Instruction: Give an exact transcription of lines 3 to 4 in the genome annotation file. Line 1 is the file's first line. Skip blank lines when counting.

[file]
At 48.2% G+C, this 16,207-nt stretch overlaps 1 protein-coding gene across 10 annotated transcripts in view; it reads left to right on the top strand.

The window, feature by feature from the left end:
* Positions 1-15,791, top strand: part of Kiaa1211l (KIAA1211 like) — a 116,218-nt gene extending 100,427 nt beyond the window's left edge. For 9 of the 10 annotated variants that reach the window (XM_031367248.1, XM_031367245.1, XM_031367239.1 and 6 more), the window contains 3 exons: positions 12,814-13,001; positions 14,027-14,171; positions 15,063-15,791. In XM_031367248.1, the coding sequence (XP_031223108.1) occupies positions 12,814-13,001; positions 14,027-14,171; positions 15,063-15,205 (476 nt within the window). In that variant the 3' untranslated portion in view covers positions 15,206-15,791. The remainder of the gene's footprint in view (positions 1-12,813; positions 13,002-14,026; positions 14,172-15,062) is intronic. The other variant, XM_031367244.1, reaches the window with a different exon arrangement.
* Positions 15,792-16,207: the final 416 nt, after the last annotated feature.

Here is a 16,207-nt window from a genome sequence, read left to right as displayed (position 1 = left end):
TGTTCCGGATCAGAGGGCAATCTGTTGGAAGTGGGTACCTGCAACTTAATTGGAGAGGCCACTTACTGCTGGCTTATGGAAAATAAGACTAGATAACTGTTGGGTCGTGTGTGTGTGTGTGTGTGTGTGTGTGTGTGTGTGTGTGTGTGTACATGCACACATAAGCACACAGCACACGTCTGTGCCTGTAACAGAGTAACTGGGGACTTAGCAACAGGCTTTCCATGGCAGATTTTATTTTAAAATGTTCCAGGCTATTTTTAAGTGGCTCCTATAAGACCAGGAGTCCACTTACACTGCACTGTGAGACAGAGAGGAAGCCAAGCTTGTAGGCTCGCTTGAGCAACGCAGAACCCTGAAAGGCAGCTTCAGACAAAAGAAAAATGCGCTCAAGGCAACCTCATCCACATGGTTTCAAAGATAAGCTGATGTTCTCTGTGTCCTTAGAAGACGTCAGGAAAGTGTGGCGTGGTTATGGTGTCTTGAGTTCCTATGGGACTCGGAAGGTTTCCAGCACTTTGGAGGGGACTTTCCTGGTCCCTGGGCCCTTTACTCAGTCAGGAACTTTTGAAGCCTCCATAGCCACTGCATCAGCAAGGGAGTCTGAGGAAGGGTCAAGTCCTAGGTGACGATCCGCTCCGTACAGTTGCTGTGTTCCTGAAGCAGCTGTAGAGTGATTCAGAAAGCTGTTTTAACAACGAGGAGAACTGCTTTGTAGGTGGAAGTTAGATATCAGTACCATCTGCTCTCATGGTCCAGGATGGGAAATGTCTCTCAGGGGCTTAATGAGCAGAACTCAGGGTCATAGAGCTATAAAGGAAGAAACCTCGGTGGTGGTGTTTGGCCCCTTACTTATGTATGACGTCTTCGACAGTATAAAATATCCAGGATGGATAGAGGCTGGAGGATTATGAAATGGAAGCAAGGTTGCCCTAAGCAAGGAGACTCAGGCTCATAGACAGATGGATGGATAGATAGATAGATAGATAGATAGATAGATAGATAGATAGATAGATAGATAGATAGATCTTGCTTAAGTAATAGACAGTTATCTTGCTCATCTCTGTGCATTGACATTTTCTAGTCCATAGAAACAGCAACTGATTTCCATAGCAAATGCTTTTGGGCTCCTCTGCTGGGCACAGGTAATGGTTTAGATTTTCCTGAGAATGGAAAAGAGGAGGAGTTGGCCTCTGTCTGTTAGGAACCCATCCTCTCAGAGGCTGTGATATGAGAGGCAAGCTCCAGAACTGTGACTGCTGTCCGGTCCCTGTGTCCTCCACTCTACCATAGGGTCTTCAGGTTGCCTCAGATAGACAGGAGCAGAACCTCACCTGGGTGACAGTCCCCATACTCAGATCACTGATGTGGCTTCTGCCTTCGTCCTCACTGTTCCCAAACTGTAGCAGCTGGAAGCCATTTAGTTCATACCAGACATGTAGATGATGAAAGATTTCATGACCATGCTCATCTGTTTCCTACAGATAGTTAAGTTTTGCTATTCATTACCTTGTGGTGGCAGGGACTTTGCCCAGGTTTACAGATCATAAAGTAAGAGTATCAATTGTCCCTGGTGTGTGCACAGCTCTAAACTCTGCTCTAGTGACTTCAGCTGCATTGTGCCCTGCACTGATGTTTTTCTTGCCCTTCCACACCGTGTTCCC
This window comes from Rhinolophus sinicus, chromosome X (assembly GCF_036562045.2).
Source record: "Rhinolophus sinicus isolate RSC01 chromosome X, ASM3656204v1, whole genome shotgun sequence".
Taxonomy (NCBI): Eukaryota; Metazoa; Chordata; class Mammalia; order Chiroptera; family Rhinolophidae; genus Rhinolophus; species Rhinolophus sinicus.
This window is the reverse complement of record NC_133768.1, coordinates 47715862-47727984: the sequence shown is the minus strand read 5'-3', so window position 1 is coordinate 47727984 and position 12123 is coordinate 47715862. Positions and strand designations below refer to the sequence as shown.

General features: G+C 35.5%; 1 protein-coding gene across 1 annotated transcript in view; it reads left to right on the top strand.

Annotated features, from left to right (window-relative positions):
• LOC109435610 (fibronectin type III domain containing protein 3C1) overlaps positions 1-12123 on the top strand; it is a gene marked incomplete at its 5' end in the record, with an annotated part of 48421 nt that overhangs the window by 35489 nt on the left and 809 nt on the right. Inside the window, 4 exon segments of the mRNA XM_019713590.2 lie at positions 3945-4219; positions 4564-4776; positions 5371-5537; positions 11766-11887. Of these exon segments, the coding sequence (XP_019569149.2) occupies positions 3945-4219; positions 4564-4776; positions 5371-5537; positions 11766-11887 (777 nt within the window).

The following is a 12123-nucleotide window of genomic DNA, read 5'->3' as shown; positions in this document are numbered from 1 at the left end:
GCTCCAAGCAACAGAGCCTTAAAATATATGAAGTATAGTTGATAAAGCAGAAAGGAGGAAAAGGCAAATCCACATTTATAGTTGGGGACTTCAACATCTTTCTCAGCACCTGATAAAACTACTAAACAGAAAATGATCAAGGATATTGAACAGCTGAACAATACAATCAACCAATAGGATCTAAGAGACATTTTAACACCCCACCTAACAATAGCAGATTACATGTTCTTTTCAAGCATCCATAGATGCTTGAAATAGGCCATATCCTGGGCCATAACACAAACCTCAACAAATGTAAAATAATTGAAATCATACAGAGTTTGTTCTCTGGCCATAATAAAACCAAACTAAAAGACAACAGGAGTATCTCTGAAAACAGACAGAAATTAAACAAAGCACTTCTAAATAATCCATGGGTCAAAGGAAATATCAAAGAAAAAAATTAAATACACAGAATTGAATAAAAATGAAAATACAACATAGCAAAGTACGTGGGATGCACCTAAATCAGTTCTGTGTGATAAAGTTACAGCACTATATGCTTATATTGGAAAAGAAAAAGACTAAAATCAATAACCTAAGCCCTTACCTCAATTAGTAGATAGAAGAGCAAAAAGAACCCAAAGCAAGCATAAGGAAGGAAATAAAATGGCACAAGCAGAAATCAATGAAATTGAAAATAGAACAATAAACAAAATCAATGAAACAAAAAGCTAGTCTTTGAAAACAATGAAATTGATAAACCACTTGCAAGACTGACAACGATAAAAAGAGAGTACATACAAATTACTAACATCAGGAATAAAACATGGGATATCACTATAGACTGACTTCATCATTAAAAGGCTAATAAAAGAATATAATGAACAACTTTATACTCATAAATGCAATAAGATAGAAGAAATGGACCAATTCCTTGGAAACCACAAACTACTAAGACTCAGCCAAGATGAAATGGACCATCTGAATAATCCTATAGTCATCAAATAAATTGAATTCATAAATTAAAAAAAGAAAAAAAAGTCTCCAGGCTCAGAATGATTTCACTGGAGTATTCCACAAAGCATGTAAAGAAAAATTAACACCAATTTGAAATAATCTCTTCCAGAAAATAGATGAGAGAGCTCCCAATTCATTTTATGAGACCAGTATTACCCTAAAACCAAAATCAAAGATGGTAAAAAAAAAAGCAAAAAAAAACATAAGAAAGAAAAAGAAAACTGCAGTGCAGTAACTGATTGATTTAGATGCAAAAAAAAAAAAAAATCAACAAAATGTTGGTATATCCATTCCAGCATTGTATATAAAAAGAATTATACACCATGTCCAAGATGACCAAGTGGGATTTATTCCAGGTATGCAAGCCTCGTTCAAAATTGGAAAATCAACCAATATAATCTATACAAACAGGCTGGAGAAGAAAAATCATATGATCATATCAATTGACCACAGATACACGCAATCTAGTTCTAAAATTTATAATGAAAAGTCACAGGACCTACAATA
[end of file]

* Positions 1-15,791, top strand: part of Kiaa1211l (KIAA1211 like) — a 116,218-nt gene extending 100,427 nt beyond the window's left edge. For 9 of the 10 annotated variants that reach the window (XM_031367248.1, XM_031367245.1, XM_031367239.1 and 6 more), the window contains 3 exons: positions 12,814-13,001; positions 14,027-14,171; positions 15,063-15,791. In XM_031367248.1, the coding sequence (XP_031223108.1) occupies positions 12,814-13,001; positions 14,027-14,171; positions 15,063-15,205 (476 nt within the window). In that variant the 3' untranslated portion in view covers positions 15,206-15,791. The remainder of the gene's footprint in view (positions 1-12,813; positions 13,002-14,026; positions 14,172-15,062) is intronic. The other variant, XM_031367244.1, reaches the window with a different exon arrangement.
* Positions 15,792-16,207: the final 416 nt, after the last annotated feature.